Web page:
It’s a damn shame that he’s no longer around. I think the Trumpf Presidency needs a Hunter S. Thompson to penetrate through to the squirrely nature of it all. I have just finished reading his Generation of Swine: Tale of Shame and Degradation in the ’80s, also known as Gonzo Papers Vol. 2.  And he was talking about the last years of the Reagan Presidency, what with Iran-Contra, Oliver North, Ed Meese, and that whole ball of wax. That was nothing compared to what is happening now! Yet Thompson kept rising to the occasion:

Huge brains, small necks, weak muscles and fat wallets—these are the dominant physical characteristics of the ’80s … The Generation of Swine.

Things are a bit different now: The brains are tiny, what with Kellyanne Cowgirl and Sean Sphincter.

I could see the CBS man  through the warped convex glass of the peephole, and I yelled at him:

“Get away from here, you giddy little creep! Never bother the working press. Spiro Agnew was right! You people should all be put in a cage and poked with sharp bamboo sticks.”

I called hotel security and complained that a drug dealer was hanging around in the hallway outside my door. They took him away within minutes, still jabbering about freedom of the press. I went back to bed and smoked Indonesian cigarettes until the evening news came on.

Now there you have an example of the man’s trademark gonzo journalism, in which the journalist himself is a character. And is the story 100% accurate? No, of course not, but there is enough truth there to be (1) wildly entertaining and (2) basically true. About the Presidency (and remember: he was talking about Ronald Reagan):

There is no need for the president of the United States to be smart.

He can be hovering on the grim cusp of brain death and still be the most powerful man in the world. He can arrest the chief of the mafia and sell the Washington Monument to Arabs and nobody will question his judgment.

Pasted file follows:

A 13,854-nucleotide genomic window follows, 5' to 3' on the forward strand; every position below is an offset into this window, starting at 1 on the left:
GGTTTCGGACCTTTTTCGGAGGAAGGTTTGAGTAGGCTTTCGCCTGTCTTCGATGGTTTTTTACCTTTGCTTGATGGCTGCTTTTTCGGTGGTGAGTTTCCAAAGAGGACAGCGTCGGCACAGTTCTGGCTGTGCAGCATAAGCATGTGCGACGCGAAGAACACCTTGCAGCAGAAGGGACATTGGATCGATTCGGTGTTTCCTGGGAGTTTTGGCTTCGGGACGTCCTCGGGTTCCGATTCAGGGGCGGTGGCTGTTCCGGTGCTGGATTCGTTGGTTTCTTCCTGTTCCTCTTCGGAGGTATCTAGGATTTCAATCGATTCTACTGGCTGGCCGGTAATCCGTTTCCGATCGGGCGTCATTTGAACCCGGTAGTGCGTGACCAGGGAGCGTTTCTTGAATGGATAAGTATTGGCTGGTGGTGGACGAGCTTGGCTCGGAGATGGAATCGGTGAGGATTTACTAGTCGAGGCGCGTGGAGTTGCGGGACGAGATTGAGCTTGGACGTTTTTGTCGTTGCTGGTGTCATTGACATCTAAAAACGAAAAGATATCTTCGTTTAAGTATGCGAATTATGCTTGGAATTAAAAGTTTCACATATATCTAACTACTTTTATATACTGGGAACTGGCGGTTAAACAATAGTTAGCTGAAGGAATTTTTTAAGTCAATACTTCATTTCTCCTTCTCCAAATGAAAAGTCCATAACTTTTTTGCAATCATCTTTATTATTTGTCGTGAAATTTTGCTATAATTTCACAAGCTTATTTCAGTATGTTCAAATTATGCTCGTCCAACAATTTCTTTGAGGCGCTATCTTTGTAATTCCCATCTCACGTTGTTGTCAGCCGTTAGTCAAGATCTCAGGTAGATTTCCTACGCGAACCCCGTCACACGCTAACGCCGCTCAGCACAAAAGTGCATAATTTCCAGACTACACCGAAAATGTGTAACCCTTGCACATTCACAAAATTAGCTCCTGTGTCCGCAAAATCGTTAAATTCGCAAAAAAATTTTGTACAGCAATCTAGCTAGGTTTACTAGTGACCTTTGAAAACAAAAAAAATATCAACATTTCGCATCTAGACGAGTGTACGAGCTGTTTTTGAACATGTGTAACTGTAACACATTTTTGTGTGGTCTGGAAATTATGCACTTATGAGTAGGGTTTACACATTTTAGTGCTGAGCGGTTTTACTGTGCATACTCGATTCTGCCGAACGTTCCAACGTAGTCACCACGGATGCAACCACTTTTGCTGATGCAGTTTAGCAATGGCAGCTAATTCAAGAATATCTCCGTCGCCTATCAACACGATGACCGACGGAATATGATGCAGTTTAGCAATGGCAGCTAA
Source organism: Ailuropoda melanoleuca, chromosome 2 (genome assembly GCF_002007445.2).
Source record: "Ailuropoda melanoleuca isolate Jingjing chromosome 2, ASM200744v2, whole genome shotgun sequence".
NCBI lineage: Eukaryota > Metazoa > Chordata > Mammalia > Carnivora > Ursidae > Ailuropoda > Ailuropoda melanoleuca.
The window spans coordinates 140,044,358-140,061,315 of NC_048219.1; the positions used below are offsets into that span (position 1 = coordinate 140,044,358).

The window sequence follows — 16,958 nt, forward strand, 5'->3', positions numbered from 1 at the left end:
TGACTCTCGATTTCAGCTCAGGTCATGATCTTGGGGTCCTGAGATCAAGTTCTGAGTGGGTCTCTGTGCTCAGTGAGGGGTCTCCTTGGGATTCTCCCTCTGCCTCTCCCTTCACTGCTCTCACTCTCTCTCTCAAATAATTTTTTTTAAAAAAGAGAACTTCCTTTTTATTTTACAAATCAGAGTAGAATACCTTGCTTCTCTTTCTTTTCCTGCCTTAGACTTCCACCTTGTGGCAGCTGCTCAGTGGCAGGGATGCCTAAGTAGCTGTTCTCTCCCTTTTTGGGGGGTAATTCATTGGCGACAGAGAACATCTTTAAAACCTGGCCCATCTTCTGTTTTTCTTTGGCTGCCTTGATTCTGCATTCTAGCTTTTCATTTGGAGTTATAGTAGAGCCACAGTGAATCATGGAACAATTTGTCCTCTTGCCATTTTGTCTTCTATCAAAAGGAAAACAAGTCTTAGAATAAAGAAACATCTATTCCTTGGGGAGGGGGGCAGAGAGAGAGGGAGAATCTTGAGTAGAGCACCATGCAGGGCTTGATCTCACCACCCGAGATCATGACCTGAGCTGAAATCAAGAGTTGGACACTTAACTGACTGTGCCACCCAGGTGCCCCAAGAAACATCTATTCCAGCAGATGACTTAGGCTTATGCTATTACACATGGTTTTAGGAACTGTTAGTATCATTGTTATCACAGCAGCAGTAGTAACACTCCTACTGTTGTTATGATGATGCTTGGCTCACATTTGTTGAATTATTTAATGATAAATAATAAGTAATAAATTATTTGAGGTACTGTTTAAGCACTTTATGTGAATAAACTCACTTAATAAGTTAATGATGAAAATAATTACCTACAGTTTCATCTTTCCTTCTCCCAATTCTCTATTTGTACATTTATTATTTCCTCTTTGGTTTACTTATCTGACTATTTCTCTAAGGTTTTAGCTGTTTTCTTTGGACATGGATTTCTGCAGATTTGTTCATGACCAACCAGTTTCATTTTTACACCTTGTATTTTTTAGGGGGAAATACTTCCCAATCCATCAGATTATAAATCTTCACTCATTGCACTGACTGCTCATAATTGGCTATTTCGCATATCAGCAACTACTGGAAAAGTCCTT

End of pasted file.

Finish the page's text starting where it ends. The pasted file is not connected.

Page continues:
Yeah, well, he should be around to see Trumpf and his Billionaire Boys Club. One final clip:

October in the politics business is like drowning in scum or trying to hang on through the final hour of a bastinado punishment…. The flesh is dying and the heart is full of hate: The winners are subpoenaed by divorce lawyers and the losers hole up in cheap motel rooms on the outskirts of town with a briefcase full of hypodermic needles and the certain knowledge that the next time their name gets in the newspapers will be when they are found dead and naked in a puddle of blood in the trunk of some filthy stolen car in an abandoned parking lot.

Are you listening, Hillary?

Unfortunately, it was just too difficult for Hunter to remain in character at age 67. One February day in 2005, while on the phone with his wife, he blew his brains out with a shotgun.

Oh, by the way, he frequently ended his stories in this collection with the legal phrase res ipsa loquitur, “the thing speaks for itself.” Too bad he’s not around to bring it to our attention.

TV An Ugly Business

The TV business is uglier than most things. It is normally perceived as some kind of cruel and shallow money trench through the heart of the journalism industry, a long plastic hallway where thieves and pimps run free and good men die like dogs, for no good reason.—Hunter S. Thompson